Looking for technology innovation in banking these days feels a bit like one of those "Where's Waldo" books - Waldo's definitely in there, but it can be a lot of work to ferret him out. BAI's anemic Retail Delivery show in November presented a microcosm of the problem: banks aren't spending or investing much in new retail banking technology, leaving the evolution of the industry to be driven by small tech vendors and other non-bank, consumer-focused companies.
To be sure, some compelling technology developments were unveiled at BAI, falling into three categories that currently comprise retail banking's innovation sweet spots: mobile banking, person-to-person payments and PFM tools.
The partial rundown: S1 and Fidelity will jump onto PayPal's global brandwagon, both announcing partnerships to offer PayPal-enabled P2P payments to consumers via client banks. S1's version of the deal makes the payments mobile; Fidelity's will take place through its online bill payment engine. Fiserv will also launch P2P functionality to billpay customers, but without a third-party provider.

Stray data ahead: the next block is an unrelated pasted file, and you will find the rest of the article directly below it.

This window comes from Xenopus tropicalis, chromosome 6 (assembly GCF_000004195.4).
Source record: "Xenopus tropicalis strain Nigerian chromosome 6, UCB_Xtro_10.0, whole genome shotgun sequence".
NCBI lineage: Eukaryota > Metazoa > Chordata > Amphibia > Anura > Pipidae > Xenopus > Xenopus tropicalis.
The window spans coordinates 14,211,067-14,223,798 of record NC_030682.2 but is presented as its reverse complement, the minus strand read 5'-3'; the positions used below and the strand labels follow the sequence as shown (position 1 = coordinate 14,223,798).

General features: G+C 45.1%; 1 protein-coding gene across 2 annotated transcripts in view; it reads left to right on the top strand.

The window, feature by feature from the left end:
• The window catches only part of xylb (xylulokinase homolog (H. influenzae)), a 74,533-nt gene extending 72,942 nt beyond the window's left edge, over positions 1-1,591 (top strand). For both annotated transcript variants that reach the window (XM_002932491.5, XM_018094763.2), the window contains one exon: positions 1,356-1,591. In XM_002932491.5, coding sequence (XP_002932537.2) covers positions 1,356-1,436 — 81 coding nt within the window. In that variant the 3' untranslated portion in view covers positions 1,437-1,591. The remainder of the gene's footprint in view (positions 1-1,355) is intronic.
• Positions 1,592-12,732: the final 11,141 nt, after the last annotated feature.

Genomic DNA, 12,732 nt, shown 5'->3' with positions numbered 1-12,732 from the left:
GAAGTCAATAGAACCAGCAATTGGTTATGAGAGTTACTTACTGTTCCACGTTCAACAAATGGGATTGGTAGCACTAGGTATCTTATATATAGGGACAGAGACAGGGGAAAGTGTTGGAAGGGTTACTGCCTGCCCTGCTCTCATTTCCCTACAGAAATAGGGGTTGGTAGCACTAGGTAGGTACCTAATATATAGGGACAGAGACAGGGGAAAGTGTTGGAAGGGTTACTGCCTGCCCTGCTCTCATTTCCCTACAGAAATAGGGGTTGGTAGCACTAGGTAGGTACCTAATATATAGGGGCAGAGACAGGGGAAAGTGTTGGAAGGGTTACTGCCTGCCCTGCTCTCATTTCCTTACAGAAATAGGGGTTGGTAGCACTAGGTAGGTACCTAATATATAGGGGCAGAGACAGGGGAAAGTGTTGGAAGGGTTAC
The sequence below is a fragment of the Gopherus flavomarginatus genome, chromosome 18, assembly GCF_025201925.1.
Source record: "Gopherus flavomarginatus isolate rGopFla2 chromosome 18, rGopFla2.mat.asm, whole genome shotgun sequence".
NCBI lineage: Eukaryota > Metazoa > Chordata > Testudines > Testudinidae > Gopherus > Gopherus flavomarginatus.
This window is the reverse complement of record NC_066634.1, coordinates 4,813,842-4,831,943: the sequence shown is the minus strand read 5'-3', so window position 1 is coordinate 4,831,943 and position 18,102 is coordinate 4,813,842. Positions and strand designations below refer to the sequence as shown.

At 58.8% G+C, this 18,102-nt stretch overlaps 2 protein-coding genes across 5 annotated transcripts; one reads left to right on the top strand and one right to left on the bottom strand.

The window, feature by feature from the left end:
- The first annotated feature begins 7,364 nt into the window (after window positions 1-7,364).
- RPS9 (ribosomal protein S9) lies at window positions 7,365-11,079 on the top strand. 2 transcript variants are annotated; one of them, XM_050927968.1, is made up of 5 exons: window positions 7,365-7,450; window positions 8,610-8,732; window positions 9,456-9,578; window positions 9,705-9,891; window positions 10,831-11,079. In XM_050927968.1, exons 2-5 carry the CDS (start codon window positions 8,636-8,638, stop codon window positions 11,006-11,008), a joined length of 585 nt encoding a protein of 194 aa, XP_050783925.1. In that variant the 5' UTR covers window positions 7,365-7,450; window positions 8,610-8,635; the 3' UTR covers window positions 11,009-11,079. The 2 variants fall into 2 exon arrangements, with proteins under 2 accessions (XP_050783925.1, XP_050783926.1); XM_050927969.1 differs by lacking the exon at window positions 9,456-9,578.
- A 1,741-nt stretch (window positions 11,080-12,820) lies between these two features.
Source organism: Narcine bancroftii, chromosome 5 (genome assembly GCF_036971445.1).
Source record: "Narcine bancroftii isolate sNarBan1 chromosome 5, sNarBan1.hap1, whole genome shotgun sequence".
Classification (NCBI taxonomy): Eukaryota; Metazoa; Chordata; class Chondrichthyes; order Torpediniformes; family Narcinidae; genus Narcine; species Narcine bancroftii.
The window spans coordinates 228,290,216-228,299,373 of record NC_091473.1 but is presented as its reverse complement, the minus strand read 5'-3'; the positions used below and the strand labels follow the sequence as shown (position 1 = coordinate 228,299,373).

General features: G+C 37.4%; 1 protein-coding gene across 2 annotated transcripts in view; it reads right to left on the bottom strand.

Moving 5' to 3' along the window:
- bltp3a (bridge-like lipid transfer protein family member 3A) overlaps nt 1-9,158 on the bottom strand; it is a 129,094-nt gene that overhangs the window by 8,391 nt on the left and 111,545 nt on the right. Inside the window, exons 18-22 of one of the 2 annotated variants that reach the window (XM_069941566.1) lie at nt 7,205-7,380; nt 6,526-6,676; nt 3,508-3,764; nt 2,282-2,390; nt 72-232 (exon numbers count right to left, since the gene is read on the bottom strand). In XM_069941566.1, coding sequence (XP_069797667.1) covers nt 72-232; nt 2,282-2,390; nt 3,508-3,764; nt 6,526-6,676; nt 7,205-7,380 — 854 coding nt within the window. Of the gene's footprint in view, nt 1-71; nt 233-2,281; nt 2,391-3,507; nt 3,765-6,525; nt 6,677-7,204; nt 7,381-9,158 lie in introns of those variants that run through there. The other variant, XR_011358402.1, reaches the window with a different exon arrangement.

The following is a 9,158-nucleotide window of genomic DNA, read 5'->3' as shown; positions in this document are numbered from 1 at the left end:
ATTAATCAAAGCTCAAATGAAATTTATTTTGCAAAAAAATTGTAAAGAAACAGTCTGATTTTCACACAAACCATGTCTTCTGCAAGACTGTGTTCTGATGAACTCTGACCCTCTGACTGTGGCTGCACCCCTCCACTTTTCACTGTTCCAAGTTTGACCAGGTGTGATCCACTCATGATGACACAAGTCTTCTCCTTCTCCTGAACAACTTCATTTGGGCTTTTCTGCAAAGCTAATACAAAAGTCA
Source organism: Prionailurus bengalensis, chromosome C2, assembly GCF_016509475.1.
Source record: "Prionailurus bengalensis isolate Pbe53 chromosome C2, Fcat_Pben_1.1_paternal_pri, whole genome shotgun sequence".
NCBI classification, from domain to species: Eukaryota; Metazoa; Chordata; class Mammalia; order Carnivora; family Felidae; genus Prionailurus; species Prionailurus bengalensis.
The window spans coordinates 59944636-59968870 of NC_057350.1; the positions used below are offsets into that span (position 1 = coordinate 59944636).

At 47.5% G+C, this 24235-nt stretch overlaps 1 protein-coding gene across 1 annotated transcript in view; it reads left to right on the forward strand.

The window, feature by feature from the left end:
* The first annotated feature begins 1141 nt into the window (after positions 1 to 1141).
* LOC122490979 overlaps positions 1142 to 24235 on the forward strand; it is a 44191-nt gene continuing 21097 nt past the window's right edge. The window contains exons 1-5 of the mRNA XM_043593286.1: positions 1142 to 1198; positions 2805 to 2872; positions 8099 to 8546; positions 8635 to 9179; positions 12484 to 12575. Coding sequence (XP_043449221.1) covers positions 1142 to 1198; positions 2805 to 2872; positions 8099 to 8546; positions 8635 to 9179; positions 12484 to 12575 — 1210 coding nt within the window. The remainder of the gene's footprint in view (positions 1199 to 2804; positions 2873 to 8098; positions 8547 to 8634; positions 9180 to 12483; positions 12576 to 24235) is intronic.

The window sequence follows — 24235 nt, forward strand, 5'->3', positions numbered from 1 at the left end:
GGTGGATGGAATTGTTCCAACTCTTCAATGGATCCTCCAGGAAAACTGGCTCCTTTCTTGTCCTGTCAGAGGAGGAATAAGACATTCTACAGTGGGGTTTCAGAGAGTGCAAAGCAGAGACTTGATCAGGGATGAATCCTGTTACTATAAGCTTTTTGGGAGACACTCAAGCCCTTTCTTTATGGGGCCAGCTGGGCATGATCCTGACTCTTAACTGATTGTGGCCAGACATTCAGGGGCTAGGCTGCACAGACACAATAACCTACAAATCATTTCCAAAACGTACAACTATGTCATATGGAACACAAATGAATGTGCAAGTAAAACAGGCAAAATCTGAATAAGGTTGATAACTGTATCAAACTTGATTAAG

In the mobile sphere, Visa announced a development and distribution deal with ClairMail that will make its mobile applications available to more banks. Digital Insight said its new mobile banking tech partner is Citigroup-backed Mobile Money Ventures, signaling DI's abandonment of its earlier deal with mFoundry (and adding intrigue given the Mint.com acquisition). Finally, Qualcomm-owned Firethorn announced a strategic relationship with CashEdge to market an integrated mobile P2P payments product for Firethorn's mobile wallet.
Outside the show, online PFM vendor Geezeo said it would no longer offer its free tools to new consumers, but instead will build its own PFM-like online banking application integrating bill-payment software from iPay Technologies LLC. And Intuit closed its $170-million deal to buy Mint.com.
These deals are evidence that there is innovation in banking, but most of the excitement originates outside banking proper.
Consider the implications of this as you read BTN's 8th Annual Innovators issue, our picks of the year's top financial services technology innovators and innovations. To be fair, there are great examples of bank-driven innovation to be found at places like US Bank, PNC, JP Morgan Chase and Wells Fargo, particularly on the corporate banking side. Nor is this an effort to downplay the thought leadership of this year's banking innovators, including Wells Fargo's Secil Watson, HSBC's Brendan Pickering, and ING's Denis-Martin Monty.
But the recent spate of events begs the question, are the banks that are "too big to fail" - along with some of the industry's largest technology vendors - also too big to innovate? And what are the long-term implications if all the best ideas are tied to non-banks like PayPal, Mint.com or ClairMail?